Grateful for every day?

Yesterday, a colleague asked me whether growing up in a time of war had changed me. Did I savour each day of my life?

Given his apparent expectations, My answer must have been disappointing. The fact is that, like most people I know, I live a life disproportionately dominated by mundane concerns. I plan for and worry about the future as though I were sure to live a long life.

One thing that I have learned from the war was the importance of a good education. When you hope to make a future for yourself outside your country of birth, education is your only passport. It is a sacred thing.

I remember many people using the war as a pretext for the way they lived. Those who stole or fought with militias said that the circumstances of life necessitated their behaviour. Those who turned to God, pointed to the absurdity of the things of this world. Everything was truly ephemeral and almost everything was pointless.

I was surrounded mainly by people in the latter category. I think their love for God can be matched by some whom I have met in the West, but not their complete dependence on the Divine. Those people live truly holy lives. They endangered their lives to help others and gave of their necessity to care for those worse off. They lived in the world but were not part of it.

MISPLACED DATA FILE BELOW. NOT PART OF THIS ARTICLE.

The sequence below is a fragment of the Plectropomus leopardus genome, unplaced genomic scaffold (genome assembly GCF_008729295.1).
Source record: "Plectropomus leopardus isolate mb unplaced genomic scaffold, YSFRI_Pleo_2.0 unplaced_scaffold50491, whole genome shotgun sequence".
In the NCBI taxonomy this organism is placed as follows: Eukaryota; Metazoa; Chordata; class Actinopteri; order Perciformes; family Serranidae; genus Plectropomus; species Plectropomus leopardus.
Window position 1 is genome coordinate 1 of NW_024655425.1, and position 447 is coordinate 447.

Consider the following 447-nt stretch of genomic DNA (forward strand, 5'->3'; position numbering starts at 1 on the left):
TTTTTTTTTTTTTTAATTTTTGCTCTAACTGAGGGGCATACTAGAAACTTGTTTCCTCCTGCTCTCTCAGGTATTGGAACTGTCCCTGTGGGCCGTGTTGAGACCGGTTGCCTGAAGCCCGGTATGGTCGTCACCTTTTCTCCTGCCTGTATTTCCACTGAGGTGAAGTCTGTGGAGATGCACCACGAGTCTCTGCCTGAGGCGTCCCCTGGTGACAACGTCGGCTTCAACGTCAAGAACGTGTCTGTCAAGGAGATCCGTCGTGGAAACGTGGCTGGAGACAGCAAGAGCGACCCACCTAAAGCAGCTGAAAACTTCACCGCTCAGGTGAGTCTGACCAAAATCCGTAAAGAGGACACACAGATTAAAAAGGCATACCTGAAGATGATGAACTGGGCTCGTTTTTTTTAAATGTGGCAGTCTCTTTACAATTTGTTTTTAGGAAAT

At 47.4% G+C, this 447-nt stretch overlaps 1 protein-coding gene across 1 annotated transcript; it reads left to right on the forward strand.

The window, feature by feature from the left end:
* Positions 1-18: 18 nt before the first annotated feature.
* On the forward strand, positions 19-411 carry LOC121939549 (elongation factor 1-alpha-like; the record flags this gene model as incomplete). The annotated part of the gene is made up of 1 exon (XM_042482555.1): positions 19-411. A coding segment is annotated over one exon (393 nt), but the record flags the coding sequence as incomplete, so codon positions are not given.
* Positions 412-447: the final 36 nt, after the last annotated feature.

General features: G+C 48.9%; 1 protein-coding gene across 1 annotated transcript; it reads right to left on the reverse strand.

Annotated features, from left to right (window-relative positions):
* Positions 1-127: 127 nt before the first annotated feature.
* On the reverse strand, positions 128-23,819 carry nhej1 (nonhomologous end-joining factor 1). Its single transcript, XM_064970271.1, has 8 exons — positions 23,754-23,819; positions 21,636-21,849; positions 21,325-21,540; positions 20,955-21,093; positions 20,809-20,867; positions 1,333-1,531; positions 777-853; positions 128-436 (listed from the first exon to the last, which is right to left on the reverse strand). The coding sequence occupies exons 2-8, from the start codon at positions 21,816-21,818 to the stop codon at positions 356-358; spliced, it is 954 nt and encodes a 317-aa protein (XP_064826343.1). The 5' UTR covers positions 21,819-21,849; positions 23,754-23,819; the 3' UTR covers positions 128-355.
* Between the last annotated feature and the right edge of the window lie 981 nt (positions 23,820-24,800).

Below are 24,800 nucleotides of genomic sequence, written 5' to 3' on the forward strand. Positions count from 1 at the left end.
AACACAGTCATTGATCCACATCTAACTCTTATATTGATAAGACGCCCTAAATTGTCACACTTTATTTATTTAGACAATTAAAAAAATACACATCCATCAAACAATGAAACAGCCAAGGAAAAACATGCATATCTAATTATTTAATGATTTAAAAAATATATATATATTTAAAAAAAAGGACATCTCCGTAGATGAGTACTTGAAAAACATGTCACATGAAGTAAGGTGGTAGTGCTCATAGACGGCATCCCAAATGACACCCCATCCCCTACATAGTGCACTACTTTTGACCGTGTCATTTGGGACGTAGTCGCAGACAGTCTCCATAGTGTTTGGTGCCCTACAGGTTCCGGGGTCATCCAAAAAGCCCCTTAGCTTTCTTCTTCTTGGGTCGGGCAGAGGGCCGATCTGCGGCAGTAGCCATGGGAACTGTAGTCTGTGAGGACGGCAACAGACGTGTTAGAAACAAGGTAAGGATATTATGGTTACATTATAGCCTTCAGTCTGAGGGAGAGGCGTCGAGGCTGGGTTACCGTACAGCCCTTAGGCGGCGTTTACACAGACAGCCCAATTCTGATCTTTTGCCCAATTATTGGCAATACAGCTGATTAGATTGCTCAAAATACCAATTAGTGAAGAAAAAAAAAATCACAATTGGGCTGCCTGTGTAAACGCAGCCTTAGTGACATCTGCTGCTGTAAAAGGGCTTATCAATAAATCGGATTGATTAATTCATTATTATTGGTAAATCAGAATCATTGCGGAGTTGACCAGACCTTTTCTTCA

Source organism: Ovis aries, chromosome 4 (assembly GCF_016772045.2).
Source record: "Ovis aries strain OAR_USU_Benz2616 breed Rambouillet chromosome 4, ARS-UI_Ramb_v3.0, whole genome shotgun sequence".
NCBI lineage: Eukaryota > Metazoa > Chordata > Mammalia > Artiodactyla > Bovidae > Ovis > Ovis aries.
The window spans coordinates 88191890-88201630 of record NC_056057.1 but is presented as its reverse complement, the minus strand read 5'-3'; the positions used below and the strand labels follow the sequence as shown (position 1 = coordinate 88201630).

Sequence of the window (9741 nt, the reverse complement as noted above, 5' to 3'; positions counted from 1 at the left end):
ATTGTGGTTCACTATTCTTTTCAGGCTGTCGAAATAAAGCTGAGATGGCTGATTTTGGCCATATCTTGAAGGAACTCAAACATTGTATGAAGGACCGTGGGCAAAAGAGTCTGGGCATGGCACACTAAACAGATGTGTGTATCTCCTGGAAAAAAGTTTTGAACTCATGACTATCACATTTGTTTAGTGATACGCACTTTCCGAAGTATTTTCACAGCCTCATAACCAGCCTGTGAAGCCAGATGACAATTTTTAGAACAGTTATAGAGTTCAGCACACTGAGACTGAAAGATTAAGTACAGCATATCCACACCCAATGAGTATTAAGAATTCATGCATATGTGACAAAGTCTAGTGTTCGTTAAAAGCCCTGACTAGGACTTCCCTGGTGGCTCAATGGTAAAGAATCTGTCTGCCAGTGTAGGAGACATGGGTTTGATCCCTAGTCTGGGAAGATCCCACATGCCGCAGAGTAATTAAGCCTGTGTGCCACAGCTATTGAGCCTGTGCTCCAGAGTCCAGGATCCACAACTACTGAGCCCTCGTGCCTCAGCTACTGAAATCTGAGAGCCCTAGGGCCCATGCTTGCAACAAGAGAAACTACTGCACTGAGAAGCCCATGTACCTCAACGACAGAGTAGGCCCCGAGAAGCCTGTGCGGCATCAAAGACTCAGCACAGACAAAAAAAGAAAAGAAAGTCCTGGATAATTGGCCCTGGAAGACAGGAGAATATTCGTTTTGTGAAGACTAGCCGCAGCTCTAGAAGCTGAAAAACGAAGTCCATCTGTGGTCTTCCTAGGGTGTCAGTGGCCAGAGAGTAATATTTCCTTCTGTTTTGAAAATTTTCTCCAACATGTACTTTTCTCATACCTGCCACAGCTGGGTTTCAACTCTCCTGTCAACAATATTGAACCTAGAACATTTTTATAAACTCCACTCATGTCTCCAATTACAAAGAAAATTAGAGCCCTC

When my students ask me "why will I ever need to know this?", I sometimes answer "I had no need to learn English when I was at school". How can I not be grateful for the level of language instruction in my birth country, when my passport to a future came with an Australian visa pasted in?

Here am I, with a healthy family and a job of my choosing. How lucky I am! Yes, I am grateful for every day.




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